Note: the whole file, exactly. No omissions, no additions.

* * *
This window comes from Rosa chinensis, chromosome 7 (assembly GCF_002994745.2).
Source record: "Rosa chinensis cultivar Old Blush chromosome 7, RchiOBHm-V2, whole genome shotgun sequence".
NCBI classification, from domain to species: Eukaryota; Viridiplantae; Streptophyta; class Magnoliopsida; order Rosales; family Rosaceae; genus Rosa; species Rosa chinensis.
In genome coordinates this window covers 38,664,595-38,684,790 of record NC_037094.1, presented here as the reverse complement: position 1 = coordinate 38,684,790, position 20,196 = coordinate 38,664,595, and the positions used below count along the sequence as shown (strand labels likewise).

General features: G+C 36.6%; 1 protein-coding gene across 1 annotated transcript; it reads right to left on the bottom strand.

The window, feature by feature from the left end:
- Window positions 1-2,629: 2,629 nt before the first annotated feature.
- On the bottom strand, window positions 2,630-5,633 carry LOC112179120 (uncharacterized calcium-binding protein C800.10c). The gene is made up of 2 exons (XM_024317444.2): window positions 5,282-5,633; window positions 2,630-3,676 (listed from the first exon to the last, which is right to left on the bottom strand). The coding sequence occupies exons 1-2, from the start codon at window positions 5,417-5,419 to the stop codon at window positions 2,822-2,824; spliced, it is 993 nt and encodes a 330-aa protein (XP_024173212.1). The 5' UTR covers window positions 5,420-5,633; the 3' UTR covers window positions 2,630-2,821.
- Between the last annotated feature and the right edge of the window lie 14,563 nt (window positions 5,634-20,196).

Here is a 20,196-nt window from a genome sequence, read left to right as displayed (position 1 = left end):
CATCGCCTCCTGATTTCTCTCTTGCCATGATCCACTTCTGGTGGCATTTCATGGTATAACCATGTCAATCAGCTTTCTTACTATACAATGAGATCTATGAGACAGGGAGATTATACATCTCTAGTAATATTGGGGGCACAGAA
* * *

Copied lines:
This window comes from Rosa chinensis, chromosome 7 (assembly GCF_002994745.2).
Source record: "Rosa chinensis cultivar Old Blush chromosome 7, RchiOBHm-V2, whole genome shotgun sequence".
NCBI classification, from domain to species: Eukaryota; Viridiplantae; Streptophyta; class Magnoliopsida; order Rosales; family Rosaceae; genus Rosa; species Rosa chinensis.
In genome coordinates this window covers 38,664,595-38,684,790 of record NC_037094.1, presented here as the reverse complement: position 1 = coordinate 38,684,790, position 20,196 = coordinate 38,664,595, and the positions used below count along the sequence as shown (strand labels likewise).

General features: G+C 36.6%; 1 protein-coding gene across 1 annotated transcript; it reads right to left on the bottom strand.

The window, feature by feature from the left end:
- Window positions 1-2,629: 2,629 nt before the first annotated feature.
- On the bottom strand, window positions 2,630-5,633 carry LOC112179120 (uncharacterized calcium-binding protein C800.10c). The gene is made up of 2 exons (XM_024317444.2): window positions 5,282-5,633; window positions 2,630-3,676 (listed from the first exon to the last, which is right to left on the bottom strand). The coding sequence occupies exons 1-2, from the start codon at window positions 5,417-5,419 to the stop codon at window positions 2,822-2,824; spliced, it is 993 nt and encodes a 330-aa protein (XP_024173212.1). The 5' UTR covers window positions 5,420-5,633; the 3' UTR covers window positions 2,630-2,821.
- Between the last annotated feature and the right edge of the window lie 14,563 nt (window positions 5,634-20,196).

Here is a 20,196-nt window from a genome sequence, read left to right as displayed (position 1 = left end):
CATCGCCTCCTGATTTCTCTCTTGCCATGATCCACTTCTGGTGGCATTTCATGGTATAACCATGTCAATCAGCTTTCTTACTATACAATGAGATCTATGAGACAGGGAGATTATACATCTCTAGTAATATTGGGGGCACAGAA